In a recent essay, “Critical Theory and the Mangle of Digital Humanities,” Todd Presner identifies as the core Utopian idea of the Digital Humanities, “participation without condition.” For Presner this concept begins with how DH is making the walls of the academy porous through its “conceiving of scholarship in ways that foundationally involve community partners, cultural institutions, the private sector, non-profits, government agencies, and slices of the general public,” thus expanding “both the notion of scholarship and the public sphere in order to create new sites and nodes of engagement, documentation, and collaboration.” In so doing, DHers “are able to place questions of social justice and civic engagement, for example, front-and-center; they are able to revitalize the cultural record in ways that involve citizens in the academic enterprise and bring the academy into the expanded public sphere.”
Presner’s discussion of what might be called DH’s “Participatory Turn” can be reformulated for humanities scholars and teachers into a more specific and crucial question concerning how we might best reach productively beyond the walls of the literary classroom. Such a question gains added force from three relevant contexts: (1) David Marshall’s observation that the current academy is a 19th century institution in which a 20th century curriculum is taught to 21st century students; (2) The fact that most humanities undergraduates don’t even know that there is such a thing as humanities research; and (3) The assertion made by Donald Brinkman of Microsoft Research that humanists don’t just need “big data,” they need “deep data.” These contexts raise at least three important questions: (1) How can humanists bring our research into the graduate and undergraduate classroom?; (2) How can we best curate and explore our datasets? and (3) How can we fruitfully engage the public, “citizen humanists,” in the work of the humanities, helping to deepen our data and the questions we ask of it?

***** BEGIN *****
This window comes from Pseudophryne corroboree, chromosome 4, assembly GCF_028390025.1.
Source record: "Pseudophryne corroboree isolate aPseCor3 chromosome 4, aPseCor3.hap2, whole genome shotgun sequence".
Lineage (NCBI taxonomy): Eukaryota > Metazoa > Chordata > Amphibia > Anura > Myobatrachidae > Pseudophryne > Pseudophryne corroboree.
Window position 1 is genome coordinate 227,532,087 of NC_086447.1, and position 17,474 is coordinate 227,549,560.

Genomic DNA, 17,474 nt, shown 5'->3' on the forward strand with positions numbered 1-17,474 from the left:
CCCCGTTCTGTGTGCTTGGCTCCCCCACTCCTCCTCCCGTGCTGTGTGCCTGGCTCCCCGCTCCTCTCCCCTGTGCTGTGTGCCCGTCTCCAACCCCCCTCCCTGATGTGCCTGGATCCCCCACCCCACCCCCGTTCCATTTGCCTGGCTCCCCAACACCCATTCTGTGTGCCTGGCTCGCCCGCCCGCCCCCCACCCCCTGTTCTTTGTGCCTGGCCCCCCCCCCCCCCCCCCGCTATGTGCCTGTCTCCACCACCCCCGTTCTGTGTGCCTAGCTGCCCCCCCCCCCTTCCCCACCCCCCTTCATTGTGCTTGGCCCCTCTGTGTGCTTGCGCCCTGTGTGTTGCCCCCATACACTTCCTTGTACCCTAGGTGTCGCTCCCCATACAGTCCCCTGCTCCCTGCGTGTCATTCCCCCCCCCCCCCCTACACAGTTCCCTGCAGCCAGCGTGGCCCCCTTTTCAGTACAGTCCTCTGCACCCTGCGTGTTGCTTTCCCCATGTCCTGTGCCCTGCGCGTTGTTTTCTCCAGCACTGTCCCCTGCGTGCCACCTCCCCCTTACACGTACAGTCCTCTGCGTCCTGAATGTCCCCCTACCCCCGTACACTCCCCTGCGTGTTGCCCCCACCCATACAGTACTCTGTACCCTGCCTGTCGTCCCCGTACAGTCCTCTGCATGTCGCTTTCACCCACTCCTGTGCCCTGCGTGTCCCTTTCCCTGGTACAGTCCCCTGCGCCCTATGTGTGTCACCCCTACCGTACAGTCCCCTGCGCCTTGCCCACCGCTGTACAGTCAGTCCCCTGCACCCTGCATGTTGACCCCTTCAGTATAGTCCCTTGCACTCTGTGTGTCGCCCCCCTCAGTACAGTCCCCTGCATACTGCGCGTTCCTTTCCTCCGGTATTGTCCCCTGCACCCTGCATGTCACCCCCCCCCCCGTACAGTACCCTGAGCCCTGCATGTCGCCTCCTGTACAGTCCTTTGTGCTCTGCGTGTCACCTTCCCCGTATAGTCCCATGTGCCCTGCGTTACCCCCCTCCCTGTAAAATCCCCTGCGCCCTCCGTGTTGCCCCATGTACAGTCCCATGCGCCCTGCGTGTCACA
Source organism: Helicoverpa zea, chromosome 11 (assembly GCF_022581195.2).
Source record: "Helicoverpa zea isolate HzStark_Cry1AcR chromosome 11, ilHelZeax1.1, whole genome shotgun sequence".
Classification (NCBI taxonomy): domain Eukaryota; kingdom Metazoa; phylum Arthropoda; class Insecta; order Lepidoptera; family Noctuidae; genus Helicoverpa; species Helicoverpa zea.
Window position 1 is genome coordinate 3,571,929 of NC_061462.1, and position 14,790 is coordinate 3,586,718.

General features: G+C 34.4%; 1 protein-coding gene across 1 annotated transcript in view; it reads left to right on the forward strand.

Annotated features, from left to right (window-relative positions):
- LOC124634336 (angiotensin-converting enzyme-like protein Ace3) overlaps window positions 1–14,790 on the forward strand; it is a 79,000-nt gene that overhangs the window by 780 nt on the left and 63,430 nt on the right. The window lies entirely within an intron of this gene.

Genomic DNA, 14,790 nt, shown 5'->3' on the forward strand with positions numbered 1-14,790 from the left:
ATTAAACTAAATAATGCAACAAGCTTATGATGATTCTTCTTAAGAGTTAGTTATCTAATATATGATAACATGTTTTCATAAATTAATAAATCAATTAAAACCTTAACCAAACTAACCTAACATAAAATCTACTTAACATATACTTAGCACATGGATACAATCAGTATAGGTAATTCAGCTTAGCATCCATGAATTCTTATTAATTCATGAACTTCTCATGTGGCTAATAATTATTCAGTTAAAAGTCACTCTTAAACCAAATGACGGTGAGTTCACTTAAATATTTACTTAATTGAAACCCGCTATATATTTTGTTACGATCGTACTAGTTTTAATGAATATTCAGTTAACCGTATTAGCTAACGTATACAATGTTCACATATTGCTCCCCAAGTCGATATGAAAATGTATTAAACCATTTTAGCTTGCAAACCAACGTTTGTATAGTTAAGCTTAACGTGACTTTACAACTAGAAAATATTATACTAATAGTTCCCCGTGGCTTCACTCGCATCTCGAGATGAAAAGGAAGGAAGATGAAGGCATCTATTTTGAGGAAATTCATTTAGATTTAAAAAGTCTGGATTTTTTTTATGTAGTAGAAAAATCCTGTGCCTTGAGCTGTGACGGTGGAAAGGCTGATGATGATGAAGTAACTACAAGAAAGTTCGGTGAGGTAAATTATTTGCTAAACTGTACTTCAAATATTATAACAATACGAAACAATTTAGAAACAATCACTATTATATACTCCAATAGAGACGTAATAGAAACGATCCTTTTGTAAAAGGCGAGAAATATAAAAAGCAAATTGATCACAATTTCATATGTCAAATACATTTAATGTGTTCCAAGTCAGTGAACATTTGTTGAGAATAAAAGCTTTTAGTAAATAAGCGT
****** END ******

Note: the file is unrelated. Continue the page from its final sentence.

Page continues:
I think these are key questions both for the future of DH and the future of the Humanities, well worth discussing at a THATCamp devoted to Leadership. They cut across many aspects of DH work, from teaching, to coding, to archives, to editing, to publishing, to licensing, and crowdsourcing.